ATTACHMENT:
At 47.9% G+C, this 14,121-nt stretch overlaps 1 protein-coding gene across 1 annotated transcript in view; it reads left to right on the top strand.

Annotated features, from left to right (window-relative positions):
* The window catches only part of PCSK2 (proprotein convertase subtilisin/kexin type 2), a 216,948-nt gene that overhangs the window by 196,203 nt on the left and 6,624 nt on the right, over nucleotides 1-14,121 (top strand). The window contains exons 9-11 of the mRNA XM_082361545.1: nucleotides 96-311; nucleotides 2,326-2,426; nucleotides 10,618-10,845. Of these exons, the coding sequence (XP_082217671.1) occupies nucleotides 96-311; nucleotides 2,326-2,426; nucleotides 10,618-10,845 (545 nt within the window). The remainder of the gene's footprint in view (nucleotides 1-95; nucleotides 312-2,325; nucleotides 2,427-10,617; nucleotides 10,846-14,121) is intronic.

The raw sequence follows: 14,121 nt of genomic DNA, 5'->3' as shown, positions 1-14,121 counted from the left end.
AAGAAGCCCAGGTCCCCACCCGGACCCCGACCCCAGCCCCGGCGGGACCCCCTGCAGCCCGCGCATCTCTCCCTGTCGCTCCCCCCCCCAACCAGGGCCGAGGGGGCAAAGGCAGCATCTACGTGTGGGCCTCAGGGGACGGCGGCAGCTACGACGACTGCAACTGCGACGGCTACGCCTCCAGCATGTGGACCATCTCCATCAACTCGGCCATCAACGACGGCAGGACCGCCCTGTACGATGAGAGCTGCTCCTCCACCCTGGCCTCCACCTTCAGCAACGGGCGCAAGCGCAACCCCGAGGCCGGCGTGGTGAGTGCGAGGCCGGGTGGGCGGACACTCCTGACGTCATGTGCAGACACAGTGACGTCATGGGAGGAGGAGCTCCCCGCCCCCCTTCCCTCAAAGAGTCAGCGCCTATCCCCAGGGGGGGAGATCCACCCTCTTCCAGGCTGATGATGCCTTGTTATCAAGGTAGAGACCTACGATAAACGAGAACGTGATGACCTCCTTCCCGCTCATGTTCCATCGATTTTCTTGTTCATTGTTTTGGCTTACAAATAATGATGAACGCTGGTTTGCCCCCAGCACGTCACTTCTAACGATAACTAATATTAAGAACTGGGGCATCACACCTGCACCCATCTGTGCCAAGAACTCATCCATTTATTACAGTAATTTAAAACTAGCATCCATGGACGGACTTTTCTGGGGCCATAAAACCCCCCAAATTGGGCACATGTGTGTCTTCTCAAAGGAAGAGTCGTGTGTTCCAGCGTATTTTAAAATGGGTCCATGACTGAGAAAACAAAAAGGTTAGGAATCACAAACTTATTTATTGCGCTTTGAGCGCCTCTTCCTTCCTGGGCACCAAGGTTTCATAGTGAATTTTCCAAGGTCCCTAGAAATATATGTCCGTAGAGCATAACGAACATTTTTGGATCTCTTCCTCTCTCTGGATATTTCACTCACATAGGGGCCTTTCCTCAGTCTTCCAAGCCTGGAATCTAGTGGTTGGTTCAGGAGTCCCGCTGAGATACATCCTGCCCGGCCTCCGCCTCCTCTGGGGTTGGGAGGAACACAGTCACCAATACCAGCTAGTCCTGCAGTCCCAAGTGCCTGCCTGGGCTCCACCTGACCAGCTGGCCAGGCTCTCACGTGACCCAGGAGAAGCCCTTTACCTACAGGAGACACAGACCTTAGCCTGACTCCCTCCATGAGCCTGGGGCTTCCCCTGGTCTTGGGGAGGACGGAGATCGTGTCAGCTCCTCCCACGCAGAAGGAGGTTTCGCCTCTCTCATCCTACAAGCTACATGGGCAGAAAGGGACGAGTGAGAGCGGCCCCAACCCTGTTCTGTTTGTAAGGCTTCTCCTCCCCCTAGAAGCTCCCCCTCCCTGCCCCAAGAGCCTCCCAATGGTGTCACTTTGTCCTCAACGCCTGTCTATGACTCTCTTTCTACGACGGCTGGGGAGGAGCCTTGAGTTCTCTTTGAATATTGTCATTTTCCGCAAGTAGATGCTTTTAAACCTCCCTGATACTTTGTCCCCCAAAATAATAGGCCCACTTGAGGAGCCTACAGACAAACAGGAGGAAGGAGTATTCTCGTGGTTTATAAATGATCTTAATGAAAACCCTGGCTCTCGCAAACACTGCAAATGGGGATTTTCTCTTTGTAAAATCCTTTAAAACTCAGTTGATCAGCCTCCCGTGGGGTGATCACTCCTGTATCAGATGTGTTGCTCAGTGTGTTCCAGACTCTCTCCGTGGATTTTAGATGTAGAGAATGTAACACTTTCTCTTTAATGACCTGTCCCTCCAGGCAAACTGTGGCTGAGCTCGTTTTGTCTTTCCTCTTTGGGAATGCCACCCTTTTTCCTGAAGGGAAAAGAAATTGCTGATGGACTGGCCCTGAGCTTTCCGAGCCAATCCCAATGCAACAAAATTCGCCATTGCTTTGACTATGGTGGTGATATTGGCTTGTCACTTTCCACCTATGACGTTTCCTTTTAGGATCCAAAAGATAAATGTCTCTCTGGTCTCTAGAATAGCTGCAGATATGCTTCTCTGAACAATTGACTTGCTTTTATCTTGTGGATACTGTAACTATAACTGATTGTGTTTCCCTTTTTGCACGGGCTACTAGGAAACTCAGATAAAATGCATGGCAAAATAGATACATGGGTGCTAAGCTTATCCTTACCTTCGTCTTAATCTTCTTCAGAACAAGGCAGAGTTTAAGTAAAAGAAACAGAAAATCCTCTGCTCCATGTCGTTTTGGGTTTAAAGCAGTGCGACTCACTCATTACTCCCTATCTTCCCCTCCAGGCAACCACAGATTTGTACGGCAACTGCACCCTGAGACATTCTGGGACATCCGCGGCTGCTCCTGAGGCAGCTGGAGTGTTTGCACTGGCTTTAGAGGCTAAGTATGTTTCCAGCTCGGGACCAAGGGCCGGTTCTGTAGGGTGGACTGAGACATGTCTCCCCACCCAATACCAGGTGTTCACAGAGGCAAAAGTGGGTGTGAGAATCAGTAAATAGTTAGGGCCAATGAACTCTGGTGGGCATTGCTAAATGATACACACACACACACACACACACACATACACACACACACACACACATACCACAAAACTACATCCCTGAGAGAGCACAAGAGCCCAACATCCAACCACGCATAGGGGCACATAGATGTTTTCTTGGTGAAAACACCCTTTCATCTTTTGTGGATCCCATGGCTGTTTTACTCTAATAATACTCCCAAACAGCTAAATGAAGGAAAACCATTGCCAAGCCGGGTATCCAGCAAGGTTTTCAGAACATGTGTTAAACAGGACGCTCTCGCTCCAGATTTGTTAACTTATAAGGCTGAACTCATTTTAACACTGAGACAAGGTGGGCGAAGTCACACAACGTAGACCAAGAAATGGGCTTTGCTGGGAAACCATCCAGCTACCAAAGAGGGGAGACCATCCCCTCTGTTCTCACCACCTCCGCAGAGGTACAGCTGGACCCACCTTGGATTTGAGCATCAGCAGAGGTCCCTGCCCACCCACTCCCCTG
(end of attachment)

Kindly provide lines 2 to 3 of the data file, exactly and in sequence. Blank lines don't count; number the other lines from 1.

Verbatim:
Annotated features, from left to right (window-relative positions):
* The window catches only part of PCSK2 (proprotein convertase subtilisin/kexin type 2), a 216,948-nt gene that overhangs the window by 196,203 nt on the left and 6,624 nt on the right, over nucleotides 1-14,121 (top strand). The window contains exons 9-11 of the mRNA XM_082361545.1: nucleotides 96-311; nucleotides 2,326-2,426; nucleotides 10,618-10,845. Of these exons, the coding sequence (XP_082217671.1) occupies nucleotides 96-311; nucleotides 2,326-2,426; nucleotides 10,618-10,845 (545 nt within the window). The remainder of the gene's footprint in view (nucleotides 1-95; nucleotides 312-2,325; nucleotides 2,427-10,617; nucleotides 10,846-14,121) is intronic.